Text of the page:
The islands are located in a tropical sea environment with no extremes of heat or cold. Hurricanes sporadically pass over the islands between November and April each year. Storms are common during these months when temperatures can reach the mid-thirties Celsius. Temperatures in the lower 20s Celsius are ordinary in the milder months of May and October. The total land area is 18,333 square kilometres, with the two major islands of Viti Levu and Vanua Levu accounting for 87 percent of the total land area. Taveuni, Kadavu, Rabi, Vatulele, Beqa, and Qamea are the other major islands. There are also a few notable clusters of islands: Rotuma (8 islands), Lau (57), Moala (3), Lomaiviti (12), Mamanuca (10), and the Yasawa group (20).
We are overwhelmingly Melanesian throughout, and the early ocean meanderers’ strength resulted in a mix of ethnic types and communities, Melanesian and Polynesian, even on the principal islands. Apart from the fact that Fijians are a happy people, our way of life also reflects the best aspects of Melanesia, Polynesia, India, China, and other ethnicities, which makes us unique. There is a love for nature in its forms and terror, creativity, happiness, and giggling. Native Fijians and Rotumans possess 88 percent of the land, with the state owning 4% and private freeholds accounting for the remaining 8%.
Suva, the capital, is one of two urban areas on Viti Levu’s main island, one on the south-eastern and the other on the western. While this site refers to Fijians and Rotumans as one, it should be noted that the islands of Rotuma, located 600 kilometres north of us, were rarely conquered but were given to the British by her rulers in the 1880s to suppress internal factional fighting among her ethnic groupings. To be sure, Rotuma is currently under Suva’s control and serves as a gateway to the gathering. Our relatives have subsequently intermarried and shared many pleasant memories. Swap the frantic pace of Nadi or Suva for the quiet community spirit of communities like Sigatoka and Savusavu, and that’s only the start. There are a few exciting towns to visit in Fiji, ranging from Fijian communities with traditional South Pacific engineering to retail shopping centre locations to even a city that is a UNESCO World Heritage Site.
Navala, the only Fijian hamlet with fully covered Bures (cabins), is an image of perfection nestled amid the green mountain backdrop of Viti Levu’s interior. While there is a convenience store near the settlement, the most popular way to visit is on a road trip, with a guided tour, such as with Rosie Holidays. Remember to bring a sevusevu (gift, such as kava roots) to deliver to the boss if you are coming freely.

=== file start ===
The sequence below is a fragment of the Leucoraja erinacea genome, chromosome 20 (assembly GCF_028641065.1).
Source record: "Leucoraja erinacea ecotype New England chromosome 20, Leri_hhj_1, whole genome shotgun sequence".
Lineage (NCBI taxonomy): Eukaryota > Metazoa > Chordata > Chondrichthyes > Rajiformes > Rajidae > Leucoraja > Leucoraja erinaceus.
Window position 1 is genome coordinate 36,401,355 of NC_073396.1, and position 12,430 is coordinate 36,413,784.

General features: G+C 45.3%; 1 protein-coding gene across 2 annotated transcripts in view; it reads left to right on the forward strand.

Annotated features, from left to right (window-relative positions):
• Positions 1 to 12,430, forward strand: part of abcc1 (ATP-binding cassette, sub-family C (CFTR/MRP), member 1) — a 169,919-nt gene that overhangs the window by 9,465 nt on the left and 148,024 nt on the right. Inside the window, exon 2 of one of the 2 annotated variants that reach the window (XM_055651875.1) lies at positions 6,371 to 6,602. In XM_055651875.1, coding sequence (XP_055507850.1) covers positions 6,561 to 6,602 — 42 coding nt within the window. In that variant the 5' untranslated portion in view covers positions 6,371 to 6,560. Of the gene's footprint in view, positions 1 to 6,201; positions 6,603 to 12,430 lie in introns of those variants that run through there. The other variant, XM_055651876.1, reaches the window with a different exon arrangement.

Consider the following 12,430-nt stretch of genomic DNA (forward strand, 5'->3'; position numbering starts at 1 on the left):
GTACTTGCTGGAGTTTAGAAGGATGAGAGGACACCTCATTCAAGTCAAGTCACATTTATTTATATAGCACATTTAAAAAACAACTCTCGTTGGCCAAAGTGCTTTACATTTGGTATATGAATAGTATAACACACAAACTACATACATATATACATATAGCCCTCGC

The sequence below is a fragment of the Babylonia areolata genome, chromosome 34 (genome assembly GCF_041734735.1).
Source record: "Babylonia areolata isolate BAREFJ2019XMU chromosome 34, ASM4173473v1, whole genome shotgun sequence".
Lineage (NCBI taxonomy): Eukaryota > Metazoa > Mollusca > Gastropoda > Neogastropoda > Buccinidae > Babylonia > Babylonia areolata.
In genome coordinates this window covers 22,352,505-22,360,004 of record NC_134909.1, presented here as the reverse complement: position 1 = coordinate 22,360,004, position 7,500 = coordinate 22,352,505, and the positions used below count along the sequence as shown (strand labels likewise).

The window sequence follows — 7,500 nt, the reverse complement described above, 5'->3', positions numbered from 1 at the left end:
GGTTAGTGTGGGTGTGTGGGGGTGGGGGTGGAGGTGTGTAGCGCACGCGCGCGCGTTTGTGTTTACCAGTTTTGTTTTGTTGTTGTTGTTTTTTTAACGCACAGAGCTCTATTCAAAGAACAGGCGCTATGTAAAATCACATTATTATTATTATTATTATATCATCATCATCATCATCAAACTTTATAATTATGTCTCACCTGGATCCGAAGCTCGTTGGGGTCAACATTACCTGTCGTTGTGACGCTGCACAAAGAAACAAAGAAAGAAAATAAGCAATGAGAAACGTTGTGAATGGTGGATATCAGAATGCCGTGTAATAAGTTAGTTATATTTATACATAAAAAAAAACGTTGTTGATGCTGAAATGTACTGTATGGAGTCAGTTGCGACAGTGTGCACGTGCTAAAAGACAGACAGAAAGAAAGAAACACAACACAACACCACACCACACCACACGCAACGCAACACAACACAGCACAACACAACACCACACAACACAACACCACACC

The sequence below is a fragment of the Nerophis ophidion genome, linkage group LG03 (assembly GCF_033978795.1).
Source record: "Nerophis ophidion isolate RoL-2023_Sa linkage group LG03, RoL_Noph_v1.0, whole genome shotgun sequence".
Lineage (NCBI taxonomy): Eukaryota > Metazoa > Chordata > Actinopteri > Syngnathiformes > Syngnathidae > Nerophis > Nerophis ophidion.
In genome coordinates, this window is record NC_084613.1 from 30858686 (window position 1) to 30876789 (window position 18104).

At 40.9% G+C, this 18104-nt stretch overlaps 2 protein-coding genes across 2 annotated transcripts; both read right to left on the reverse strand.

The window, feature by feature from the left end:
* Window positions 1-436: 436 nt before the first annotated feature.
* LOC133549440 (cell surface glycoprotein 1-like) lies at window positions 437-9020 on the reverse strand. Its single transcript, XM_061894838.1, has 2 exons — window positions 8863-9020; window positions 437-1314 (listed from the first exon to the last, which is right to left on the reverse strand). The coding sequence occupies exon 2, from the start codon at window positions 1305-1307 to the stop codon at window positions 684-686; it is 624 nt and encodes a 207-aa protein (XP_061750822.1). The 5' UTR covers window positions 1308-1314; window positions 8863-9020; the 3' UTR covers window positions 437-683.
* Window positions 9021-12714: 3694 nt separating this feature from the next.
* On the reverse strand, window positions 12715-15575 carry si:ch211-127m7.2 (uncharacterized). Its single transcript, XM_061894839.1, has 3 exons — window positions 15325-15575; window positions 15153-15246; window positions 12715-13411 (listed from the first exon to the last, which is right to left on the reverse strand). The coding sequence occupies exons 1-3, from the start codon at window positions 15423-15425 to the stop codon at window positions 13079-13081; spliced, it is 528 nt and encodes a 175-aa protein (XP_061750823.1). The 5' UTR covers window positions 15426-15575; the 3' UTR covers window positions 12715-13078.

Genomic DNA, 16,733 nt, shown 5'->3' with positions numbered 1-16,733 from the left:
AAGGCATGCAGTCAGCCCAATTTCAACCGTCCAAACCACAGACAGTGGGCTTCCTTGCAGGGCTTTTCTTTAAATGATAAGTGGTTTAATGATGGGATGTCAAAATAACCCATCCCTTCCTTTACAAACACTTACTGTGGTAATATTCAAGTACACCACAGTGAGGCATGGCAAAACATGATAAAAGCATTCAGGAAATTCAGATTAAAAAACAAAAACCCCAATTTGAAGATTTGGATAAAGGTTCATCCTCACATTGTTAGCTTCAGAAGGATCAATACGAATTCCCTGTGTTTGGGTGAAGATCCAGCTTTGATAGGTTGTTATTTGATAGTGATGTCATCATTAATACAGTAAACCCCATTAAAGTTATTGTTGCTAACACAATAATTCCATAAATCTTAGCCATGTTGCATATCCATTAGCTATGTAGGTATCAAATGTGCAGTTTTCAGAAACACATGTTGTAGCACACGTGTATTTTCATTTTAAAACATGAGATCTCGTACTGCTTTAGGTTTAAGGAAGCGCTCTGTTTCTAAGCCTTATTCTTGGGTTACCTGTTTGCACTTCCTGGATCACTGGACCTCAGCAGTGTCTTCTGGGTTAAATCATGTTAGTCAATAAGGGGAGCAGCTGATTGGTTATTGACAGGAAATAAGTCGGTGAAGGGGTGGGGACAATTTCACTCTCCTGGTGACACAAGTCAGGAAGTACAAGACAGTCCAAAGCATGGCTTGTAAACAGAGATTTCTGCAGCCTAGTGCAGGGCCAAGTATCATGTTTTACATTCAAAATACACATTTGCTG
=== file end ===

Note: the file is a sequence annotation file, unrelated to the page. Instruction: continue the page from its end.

See the town of Levuka, a notable settlement in Fiji. The UNESCO World Heritage Site of Fiji’s first capital has resulted in nicely preserved provincial architecture to admire. Levuka is located on the eastern edge of Viti Levu, 20 kilometres (12 miles) off the coast of Ovalau Island. There are a few inns, cabins, visitor houses, unique stores, a gallery, and remarkable places of worship. The city is also a good starting point for exploring the rest of the lush volcanic island and going on kayaking and boat excursions to the nearby coral reefs.
Sigatoka, the heart of Viti Levu’s famous Coral Coast, offers a charming, simple community vibe to any travellers who wish to stay in Viti Levu. Sigatoka, pronounced “Sing-a-toka,” is located along the Sigatoka River, which serves as the starting point for exciting inland waterway adventures with Sigatoka River Safaris and Mick’s Fiji Tours and Transfers. The town is also fantastic for shopping, with duty-free stores, handicraft shops, and a bustling produce market, and the Indo-Fijian cafés are among the best in Fiji. Within a short driving distance, there are inns as well as resorts.
Savusavu is one of the main settlements of Vanua Levu, Fiji’s second-largest but undoubtedly less-visited island. Savusavu, which sits on the edge of the Savusavu Harbor, has a good and varied selection of places to eat, underground aquifers to see, and is an excellent base for exploring the surrounding jungles cascades, sea coastlines. The sky is the limit from there. There are a few budget cabins and inns in town, and some of Vanua Levu’s most prestigious hotels are only a 15-minute drive away.
Denarau, an artificial island with only lavish occasion mansions, five-star resorts, and condos, has a modest community setup. On the harbour, Port Denarau is a well-kept town unlike any other in Fiji, with a title-style fairway and a range of stores and eateries. As one of Fiji’s leading tourist destinations, you’ll find a plethora of excursions to the unspoiled Mamanuca and Yasawa Islands.